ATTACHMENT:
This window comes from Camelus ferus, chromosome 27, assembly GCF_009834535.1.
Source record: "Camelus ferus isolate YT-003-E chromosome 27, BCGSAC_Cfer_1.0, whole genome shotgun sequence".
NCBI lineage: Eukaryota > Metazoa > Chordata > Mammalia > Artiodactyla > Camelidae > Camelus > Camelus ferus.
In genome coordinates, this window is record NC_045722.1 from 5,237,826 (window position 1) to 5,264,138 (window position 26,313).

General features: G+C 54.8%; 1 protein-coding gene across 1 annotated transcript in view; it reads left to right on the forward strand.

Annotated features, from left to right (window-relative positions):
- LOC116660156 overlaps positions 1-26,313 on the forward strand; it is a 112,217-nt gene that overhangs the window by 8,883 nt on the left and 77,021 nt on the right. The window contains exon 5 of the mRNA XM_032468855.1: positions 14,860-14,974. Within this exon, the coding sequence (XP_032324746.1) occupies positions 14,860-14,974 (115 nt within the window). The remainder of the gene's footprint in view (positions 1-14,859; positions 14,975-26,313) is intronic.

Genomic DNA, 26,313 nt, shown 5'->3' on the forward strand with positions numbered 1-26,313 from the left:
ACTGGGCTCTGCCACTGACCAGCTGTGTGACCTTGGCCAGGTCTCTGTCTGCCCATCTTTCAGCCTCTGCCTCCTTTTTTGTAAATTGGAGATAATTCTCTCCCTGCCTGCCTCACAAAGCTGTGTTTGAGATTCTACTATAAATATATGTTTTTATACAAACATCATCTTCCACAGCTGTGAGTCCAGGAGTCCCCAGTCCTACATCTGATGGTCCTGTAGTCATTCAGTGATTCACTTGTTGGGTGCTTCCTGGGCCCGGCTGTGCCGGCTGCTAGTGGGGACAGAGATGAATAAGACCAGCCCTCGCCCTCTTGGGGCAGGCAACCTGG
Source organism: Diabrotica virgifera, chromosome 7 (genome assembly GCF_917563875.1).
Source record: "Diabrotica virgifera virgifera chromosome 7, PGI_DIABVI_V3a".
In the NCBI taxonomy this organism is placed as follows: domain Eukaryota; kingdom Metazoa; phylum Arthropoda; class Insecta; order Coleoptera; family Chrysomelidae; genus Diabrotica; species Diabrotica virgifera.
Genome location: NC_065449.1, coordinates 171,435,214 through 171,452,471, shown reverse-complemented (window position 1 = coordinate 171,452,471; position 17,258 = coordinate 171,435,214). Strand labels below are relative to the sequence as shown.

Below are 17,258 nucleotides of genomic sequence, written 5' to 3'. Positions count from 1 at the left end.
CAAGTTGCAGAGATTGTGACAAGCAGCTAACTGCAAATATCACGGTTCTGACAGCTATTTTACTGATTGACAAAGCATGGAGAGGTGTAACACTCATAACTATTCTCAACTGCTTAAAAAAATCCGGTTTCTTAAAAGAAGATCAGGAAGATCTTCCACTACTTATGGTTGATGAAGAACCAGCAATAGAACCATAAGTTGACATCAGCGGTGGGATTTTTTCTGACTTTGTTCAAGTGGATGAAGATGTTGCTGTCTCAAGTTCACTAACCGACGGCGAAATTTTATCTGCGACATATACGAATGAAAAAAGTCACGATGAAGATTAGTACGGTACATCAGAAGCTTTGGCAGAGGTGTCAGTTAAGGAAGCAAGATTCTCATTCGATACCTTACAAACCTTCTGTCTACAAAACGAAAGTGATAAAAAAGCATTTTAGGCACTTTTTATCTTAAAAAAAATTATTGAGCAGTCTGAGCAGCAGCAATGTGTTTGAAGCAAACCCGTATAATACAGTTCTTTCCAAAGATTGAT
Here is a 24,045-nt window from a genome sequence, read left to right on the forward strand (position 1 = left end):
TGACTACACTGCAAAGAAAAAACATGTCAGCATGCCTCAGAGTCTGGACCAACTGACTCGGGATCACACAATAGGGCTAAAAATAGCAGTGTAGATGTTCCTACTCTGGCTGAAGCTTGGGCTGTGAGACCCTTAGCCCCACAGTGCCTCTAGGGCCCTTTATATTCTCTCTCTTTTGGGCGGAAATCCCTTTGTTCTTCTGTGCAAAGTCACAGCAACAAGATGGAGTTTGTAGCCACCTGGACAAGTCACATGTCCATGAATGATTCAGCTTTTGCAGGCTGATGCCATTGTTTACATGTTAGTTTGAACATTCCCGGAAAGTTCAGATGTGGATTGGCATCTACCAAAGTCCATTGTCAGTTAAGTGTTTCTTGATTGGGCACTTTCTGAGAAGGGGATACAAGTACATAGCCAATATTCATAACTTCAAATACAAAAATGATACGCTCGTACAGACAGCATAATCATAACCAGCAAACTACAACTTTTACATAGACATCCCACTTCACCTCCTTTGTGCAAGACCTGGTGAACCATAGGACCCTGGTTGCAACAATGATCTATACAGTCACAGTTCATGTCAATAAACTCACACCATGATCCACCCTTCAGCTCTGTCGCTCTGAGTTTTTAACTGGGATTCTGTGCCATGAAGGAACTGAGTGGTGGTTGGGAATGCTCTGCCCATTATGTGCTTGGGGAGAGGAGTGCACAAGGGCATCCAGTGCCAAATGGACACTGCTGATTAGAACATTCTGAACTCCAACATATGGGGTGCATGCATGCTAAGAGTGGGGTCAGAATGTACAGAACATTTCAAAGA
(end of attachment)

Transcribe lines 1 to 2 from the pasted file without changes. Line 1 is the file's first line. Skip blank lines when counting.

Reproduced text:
This window comes from Camelus ferus, chromosome 27, assembly GCF_009834535.1.
Source record: "Camelus ferus isolate YT-003-E chromosome 27, BCGSAC_Cfer_1.0, whole genome shotgun sequence".